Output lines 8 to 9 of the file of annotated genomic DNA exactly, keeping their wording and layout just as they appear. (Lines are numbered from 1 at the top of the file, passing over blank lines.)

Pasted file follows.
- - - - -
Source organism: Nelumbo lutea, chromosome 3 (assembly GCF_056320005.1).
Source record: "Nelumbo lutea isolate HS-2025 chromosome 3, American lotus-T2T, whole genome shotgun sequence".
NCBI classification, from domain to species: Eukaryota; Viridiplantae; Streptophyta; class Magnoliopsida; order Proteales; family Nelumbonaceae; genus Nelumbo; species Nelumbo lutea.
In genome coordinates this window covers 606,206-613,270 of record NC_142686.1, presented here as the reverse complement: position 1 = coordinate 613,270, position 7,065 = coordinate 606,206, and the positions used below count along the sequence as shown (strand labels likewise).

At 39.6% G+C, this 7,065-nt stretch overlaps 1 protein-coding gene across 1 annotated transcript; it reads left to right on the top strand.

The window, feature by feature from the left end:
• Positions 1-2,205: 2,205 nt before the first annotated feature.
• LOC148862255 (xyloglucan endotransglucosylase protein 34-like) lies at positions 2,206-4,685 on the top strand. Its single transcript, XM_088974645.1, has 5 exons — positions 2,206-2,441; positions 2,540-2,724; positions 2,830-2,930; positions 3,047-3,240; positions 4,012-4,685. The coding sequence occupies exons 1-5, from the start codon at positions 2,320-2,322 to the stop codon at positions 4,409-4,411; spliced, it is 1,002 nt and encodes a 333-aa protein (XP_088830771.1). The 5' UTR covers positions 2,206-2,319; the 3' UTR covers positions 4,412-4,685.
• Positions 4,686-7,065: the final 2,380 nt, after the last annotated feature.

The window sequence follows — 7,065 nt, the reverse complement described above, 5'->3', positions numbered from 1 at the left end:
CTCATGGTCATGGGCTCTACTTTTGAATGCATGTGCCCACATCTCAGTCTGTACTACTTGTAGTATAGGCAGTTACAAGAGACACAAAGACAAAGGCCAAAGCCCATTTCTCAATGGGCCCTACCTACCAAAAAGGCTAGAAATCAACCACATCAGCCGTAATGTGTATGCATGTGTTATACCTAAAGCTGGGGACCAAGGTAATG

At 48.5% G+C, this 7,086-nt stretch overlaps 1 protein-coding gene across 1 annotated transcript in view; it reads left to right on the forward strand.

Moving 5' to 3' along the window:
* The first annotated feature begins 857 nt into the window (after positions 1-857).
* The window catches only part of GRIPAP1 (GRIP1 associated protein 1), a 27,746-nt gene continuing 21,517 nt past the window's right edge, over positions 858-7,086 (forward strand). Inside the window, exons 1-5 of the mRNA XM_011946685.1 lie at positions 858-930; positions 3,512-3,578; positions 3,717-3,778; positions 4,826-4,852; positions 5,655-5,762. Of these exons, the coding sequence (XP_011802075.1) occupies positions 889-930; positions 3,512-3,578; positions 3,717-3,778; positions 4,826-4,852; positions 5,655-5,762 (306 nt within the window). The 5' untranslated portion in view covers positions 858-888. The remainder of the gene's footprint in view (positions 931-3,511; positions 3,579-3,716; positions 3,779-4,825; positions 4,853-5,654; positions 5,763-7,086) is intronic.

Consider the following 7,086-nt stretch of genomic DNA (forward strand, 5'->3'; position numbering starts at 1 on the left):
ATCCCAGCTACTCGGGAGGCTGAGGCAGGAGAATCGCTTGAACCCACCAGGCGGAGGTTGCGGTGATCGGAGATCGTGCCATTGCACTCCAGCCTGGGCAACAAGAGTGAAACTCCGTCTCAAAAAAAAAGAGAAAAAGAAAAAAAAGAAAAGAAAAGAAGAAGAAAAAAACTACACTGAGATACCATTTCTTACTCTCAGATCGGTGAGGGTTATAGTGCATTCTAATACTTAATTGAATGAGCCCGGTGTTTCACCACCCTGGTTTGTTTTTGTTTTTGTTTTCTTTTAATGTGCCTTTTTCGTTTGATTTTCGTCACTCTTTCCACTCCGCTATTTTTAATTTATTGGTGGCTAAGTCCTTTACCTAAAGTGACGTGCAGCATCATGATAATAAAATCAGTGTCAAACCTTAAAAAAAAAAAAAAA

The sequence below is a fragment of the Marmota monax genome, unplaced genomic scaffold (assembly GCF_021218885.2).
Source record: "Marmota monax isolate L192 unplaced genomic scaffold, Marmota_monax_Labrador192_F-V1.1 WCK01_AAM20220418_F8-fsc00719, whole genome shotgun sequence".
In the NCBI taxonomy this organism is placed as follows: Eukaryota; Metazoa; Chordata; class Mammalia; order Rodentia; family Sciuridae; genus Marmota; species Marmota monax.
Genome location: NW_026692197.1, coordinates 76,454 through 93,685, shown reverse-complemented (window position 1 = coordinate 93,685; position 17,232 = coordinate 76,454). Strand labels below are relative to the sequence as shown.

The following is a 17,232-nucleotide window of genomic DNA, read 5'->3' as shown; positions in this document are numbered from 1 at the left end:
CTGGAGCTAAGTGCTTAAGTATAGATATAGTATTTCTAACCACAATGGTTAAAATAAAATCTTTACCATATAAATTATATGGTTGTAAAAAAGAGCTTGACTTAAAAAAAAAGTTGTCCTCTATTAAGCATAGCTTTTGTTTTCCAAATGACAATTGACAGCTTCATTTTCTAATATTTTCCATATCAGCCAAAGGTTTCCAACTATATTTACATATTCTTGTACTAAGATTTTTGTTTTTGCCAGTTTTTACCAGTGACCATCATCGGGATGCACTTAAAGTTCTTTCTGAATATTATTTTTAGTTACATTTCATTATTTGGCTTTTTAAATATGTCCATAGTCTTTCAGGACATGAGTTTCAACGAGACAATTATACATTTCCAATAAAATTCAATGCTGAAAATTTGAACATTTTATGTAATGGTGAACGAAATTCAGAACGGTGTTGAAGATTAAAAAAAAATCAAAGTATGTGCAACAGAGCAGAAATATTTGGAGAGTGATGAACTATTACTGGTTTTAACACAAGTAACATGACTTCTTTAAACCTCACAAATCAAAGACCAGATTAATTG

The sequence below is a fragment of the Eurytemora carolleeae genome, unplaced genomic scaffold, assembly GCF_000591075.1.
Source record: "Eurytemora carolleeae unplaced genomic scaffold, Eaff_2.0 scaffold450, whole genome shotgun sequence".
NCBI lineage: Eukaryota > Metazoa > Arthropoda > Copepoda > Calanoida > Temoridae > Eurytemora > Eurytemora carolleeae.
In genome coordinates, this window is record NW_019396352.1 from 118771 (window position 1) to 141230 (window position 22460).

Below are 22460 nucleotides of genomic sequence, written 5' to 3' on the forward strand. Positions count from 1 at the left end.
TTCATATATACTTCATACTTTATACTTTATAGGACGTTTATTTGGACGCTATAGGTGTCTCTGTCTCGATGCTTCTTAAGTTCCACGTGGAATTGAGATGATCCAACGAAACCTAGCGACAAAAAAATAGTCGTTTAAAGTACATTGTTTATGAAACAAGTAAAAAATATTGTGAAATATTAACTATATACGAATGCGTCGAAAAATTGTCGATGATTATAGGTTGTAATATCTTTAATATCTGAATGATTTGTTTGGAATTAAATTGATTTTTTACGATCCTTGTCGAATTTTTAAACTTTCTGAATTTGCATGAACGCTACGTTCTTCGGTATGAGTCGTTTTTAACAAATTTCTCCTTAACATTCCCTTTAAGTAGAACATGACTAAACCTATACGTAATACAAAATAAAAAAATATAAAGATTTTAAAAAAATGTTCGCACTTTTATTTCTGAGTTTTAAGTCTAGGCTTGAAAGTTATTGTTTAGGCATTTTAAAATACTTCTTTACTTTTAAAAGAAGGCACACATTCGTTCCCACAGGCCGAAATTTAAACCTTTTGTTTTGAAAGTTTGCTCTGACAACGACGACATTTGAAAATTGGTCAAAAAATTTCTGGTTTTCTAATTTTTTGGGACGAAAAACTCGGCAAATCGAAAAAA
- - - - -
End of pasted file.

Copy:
• LOC148862255 (xyloglucan endotransglucosylase protein 34-like) lies at positions 2,206-4,685 on the top strand. Its single transcript, XM_088974645.1, has 5 exons — positions 2,206-2,441; positions 2,540-2,724; positions 2,830-2,930; positions 3,047-3,240; positions 4,012-4,685. The coding sequence occupies exons 1-5, from the start codon at positions 2,320-2,322 to the stop codon at positions 4,409-4,411; spliced, it is 1,002 nt and encodes a 333-aa protein (XP_088830771.1). The 5' UTR covers positions 2,206-2,319; the 3' UTR covers positions 4,412-4,685.
• Positions 4,686-7,065: the final 2,380 nt, after the last annotated feature.